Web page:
LONDON (Reuters) - Top shipping, retail and transport companies are looking to develop an alternative marine fuel which aims to reduce carbon emissions from ships, in another step to push the sector to go green.
International shipping accounts for 2.2% of global carbon dioxide emissions, according to the International Maritime Organization (IMO), more than aviation’s 2% share.
The IMO, a United Nations agency, has said it aims to halve greenhouse gas emissions from 2008 levels by 2050.
Investor and activist pressure is prompting companies to look to speed up reducing the industry’s carbon footprint.
Denmark’s A.P. Moller-Maersk, which owns the world’s no. 1 container shipping line, has joined with Norwegian vehicle shipping group Wallenius Wilhelmsen, Swedish fashion retailer H&M, British retailer Marks & Spencer, denim apparel maker Levi Strauss & Co and carmaker BMW to look into testing an alternative fuel called LEO, which is a blend of lignin and ethanol.
Lignin, a low-value waste product from ethanol production typically burned for industrial power, can be dissolved in ethanol to create LEO.
John Kornerup, Maersk’s chief adviser for climate change, said LEO would enable the use of the inexpensive energy contained in the lignin waste product to produce a lower-cost, carbon-neutral fuel that can be burned on large marine engines.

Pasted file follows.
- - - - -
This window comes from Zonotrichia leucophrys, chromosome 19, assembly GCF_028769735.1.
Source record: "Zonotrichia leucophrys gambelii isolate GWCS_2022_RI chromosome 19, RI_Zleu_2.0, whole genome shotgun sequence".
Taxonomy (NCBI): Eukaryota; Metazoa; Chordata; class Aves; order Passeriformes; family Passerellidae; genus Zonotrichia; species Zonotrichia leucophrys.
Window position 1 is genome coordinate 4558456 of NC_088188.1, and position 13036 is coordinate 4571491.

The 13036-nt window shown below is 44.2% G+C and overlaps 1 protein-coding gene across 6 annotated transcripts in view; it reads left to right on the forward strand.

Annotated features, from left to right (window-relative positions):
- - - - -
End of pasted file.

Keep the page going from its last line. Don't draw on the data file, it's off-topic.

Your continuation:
“As such it has the potential to become a viable solution,” he told Reuters on Tuesday.
Copenhagen University is engaged in laboratory work on the fuel before the project moves to a test phase on small stationary engines in the second quarter of 2020.
Kornerup said depending on the success of further testing phases and on actual ships, the project could become operational in a couple of years. He declined to comment on how much would be invested in the initiative.
“Regardless the final outcome, this project will significantly contribute to the overall understanding of the issues and the potential solutions to shipping’s decarbonization challenge,” he said.
Lina Ödeen, sustainability manager with H&M Group’s global logistics, said it sourced the majority of its transport needs by sea to their warehouses.
“We believe we have to move towards other alternatives, such as biofuel, which is what is being developed under the LEO coalition,” Ödeen told Reuters.
Shipping companies are exploring solutions ranging from using high quality paint to working on infrastructure to enable zero carbon ships to be on the water by 2030, which is seen as the latest time to be ready for 2050 given that ships have a lifespan of up to 25 years.
Editing by David Evans
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